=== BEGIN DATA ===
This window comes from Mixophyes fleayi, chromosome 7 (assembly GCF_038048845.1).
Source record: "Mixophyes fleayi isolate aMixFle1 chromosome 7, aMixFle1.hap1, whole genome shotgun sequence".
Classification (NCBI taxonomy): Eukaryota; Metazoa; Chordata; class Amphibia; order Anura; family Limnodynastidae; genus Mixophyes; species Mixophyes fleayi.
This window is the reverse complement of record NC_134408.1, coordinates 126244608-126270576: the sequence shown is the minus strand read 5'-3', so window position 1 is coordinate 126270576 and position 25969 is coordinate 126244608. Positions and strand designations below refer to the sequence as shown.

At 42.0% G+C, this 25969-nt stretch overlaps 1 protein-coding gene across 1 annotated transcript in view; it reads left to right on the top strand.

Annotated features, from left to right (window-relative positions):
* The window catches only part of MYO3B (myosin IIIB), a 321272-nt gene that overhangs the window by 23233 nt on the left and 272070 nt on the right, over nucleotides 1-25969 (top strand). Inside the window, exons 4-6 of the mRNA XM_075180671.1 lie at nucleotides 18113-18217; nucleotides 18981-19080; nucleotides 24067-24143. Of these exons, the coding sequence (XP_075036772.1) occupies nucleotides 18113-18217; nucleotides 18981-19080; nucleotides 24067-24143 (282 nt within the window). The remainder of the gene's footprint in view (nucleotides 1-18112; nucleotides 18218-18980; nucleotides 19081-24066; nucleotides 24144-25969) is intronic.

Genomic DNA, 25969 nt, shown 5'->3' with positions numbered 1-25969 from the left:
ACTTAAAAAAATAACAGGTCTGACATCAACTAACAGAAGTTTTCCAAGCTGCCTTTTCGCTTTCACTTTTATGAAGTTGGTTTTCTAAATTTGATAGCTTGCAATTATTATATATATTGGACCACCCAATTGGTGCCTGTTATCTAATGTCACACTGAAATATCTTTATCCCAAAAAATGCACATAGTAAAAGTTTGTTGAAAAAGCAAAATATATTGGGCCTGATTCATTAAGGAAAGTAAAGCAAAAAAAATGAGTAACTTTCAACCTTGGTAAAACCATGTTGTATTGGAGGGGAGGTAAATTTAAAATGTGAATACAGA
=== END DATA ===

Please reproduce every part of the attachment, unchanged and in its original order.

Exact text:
This window comes from Mixophyes fleayi, chromosome 7 (assembly GCF_038048845.1).
Source record: "Mixophyes fleayi isolate aMixFle1 chromosome 7, aMixFle1.hap1, whole genome shotgun sequence".
Classification (NCBI taxonomy): Eukaryota; Metazoa; Chordata; class Amphibia; order Anura; family Limnodynastidae; genus Mixophyes; species Mixophyes fleayi.
This window is the reverse complement of record NC_134408.1, coordinates 126244608-126270576: the sequence shown is the minus strand read 5'-3', so window position 1 is coordinate 126270576 and position 25969 is coordinate 126244608. Positions and strand designations below refer to the sequence as shown.

At 42.0% G+C, this 25969-nt stretch overlaps 1 protein-coding gene across 1 annotated transcript in view; it reads left to right on the top strand.

Annotated features, from left to right (window-relative positions):
* The window catches only part of MYO3B (myosin IIIB), a 321272-nt gene that overhangs the window by 23233 nt on the left and 272070 nt on the right, over nucleotides 1-25969 (top strand). Inside the window, exons 4-6 of the mRNA XM_075180671.1 lie at nucleotides 18113-18217; nucleotides 18981-19080; nucleotides 24067-24143. Of these exons, the coding sequence (XP_075036772.1) occupies nucleotides 18113-18217; nucleotides 18981-19080; nucleotides 24067-24143 (282 nt within the window). The remainder of the gene's footprint in view (nucleotides 1-18112; nucleotides 18218-18980; nucleotides 19081-24066; nucleotides 24144-25969) is intronic.

Genomic DNA, 25969 nt, shown 5'->3' with positions numbered 1-25969 from the left:
ACTTAAAAAAATAACAGGTCTGACATCAACTAACAGAAGTTTTCCAAGCTGCCTTTTCGCTTTCACTTTTATGAAGTTGGTTTTCTAAATTTGATAGCTTGCAATTATTATATATATTGGACCACCCAATTGGTGCCTGTTATCTAATGTCACACTGAAATATCTTTATCCCAAAAAATGCACATAGTAAAAGTTTGTTGAAAAAGCAAAATATATTGGGCCTGATTCATTAAGGAAAGTAAAGCAAAAAAAATGAGTAACTTTCAACCTTGGTAAAACCATGTTGTATTGGAGGGGAGGTAAATTTAAAATGTGAATACAGA